Building A Thought-Leadership Brand

Chris WrenJanuary 14, 20203 min

Thought leadership, especially for B2B brands, is an important tactic in the marketing and communications toolbox. While it’s growing in popularity there’s new data that points to declining value and effectiveness. Joe Kingsburry summarizes some of the key findings from an ongoing study around thought leadership brands and says, “The popularity of thought leadership may actually be making it harder to impress B2B buyers. It turns out they’re disappointed in the content brands are giving them.”

  • Only 32% of decision-makers this year say that they reliably gained valuable insights from consuming thought leadership – down from 39% in 2018.
  • 29% now believe that most of what they consume is “mediocre to very poor” in terms of quality (compared to 26% in 2018).
  • 25% say reading poor quality thought leadership has directly led them to not award business to the organization producing it.
  • Only 15% of marketers have the ability to tie their thought leadership efforts to business wins (compared to 19% in 2018).

One of the bigger mistakes brands make when approaching thought-leadership is to treat the tactic as one requiring low levels of effort. A subject matter expert, practice lead or other employee who may have some free time is asked to write a post for a company blog or lead a webinar. This may or may not align to an editorial calendar and may or may not have any governance or review process. This unstructured approach is no way to build a content marketing brand, and definitely not customer-centric enough to create and maintain an attractive thought leadership brand.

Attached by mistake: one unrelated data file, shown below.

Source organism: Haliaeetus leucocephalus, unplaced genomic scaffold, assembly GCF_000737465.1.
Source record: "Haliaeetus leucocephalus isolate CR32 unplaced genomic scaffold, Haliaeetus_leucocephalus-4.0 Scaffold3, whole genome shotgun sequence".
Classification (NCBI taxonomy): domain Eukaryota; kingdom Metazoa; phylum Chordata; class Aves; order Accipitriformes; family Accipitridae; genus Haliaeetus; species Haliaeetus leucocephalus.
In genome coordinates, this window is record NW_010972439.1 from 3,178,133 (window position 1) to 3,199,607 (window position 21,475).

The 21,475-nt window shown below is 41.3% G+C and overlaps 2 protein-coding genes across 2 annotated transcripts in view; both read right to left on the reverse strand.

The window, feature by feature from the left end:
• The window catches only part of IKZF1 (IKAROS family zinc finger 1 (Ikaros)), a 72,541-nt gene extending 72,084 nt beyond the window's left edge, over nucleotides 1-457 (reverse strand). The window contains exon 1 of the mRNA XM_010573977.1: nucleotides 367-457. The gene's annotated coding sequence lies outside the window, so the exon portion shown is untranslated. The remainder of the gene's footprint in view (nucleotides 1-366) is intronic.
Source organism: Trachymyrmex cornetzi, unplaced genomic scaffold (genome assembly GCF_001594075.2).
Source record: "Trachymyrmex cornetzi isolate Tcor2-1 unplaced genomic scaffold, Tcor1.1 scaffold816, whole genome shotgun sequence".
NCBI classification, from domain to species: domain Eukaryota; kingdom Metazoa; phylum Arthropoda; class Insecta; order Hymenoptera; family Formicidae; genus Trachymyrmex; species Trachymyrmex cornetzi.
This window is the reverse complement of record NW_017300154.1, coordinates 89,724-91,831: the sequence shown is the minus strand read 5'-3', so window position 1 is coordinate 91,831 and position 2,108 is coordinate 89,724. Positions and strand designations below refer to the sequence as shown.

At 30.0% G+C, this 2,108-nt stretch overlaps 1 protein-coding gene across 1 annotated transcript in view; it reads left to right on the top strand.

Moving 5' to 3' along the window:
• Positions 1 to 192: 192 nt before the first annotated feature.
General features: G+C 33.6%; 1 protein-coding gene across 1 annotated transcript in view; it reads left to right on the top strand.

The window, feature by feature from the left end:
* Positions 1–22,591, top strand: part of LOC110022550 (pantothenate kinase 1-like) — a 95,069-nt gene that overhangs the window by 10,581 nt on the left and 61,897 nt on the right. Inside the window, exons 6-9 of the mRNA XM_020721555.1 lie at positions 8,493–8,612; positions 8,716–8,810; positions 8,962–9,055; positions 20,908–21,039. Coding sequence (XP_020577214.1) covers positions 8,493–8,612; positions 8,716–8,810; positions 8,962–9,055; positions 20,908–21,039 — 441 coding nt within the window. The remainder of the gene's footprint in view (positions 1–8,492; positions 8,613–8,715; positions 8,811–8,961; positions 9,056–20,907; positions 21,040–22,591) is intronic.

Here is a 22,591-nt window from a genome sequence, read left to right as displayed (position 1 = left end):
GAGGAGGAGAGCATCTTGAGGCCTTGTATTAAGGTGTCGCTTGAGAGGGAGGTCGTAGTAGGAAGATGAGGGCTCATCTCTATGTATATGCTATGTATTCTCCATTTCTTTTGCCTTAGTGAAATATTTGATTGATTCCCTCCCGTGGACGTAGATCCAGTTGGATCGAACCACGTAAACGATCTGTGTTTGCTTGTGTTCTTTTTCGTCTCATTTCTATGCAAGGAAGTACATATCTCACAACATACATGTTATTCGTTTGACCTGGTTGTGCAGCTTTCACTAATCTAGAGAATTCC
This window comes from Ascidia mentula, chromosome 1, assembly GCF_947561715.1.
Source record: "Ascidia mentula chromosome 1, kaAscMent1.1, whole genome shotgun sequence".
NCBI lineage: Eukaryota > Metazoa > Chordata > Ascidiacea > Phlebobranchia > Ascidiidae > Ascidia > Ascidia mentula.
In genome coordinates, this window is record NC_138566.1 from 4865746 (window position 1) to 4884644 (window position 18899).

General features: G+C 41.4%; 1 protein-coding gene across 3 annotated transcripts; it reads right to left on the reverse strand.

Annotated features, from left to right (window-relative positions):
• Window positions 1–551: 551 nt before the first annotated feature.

But when done right, thought leadership positively influences all of the activities that happen in the lower funnel: RFP invitations, awarding business, purchasing additional products or services not previously considered and pricing! 41% of decision makers responded that they would be willing to pay a premium to work with an organization that produces (high quality) thought leadership.

Developing a strong thought leadership brand first requires that brands define what they mean by “thought leadership.” It should be something authored by the brand that is supported with either original research or evidence that is highly valued by customers and prospects. It needs to be a topic that is something new and differentiated. It must include data or other evidence, not just cited but decoded and explained so audiences understand why it is important. And finally, thought leadership marketing must have some kind of follow-up action that will answer a reader’s “so now what do I do having learned this?” question. We follow this same approach here on Branding Strategy Insider.

Once you define, you should create an internal process that applies some governance around what you will create. Something like this:

1. The Pitch: In this first stage, your team should learn about the idea, question whether the idea has been explored either internally or at competitors, connect credible subject matter experts, be sure evidence exists or determine what research might be needed. Ultimately, this stage is where the idea gets pressure tested to meet the criteria your brand has set for valuable thought leadership.

2. Production: Manage the production as you would any marketing activity. Assign accountabilities, create a workback schedule and hold your team to it. If you can bring creative resources to bear, a strong design, writing and editing trio can go a long way into developing content that customers want.

3. Campaign Management: Determine the right channel mix, the length of the campaign, and create or link to any on-ramp/off-ramp content that completes the experience.

4. Measure and Learn: Determine who’s consumed your content. If you use ABM tools like DemandBase, are there ways to marry multiple interactions based on IP or cookie data in order to understand how the thought leadership has influenced pipeline and revenue activities. Do not be content with metrics that are easy to measure/easy to understand. Invest the time and resources so that a more comprehensive and compelling story can come to light.

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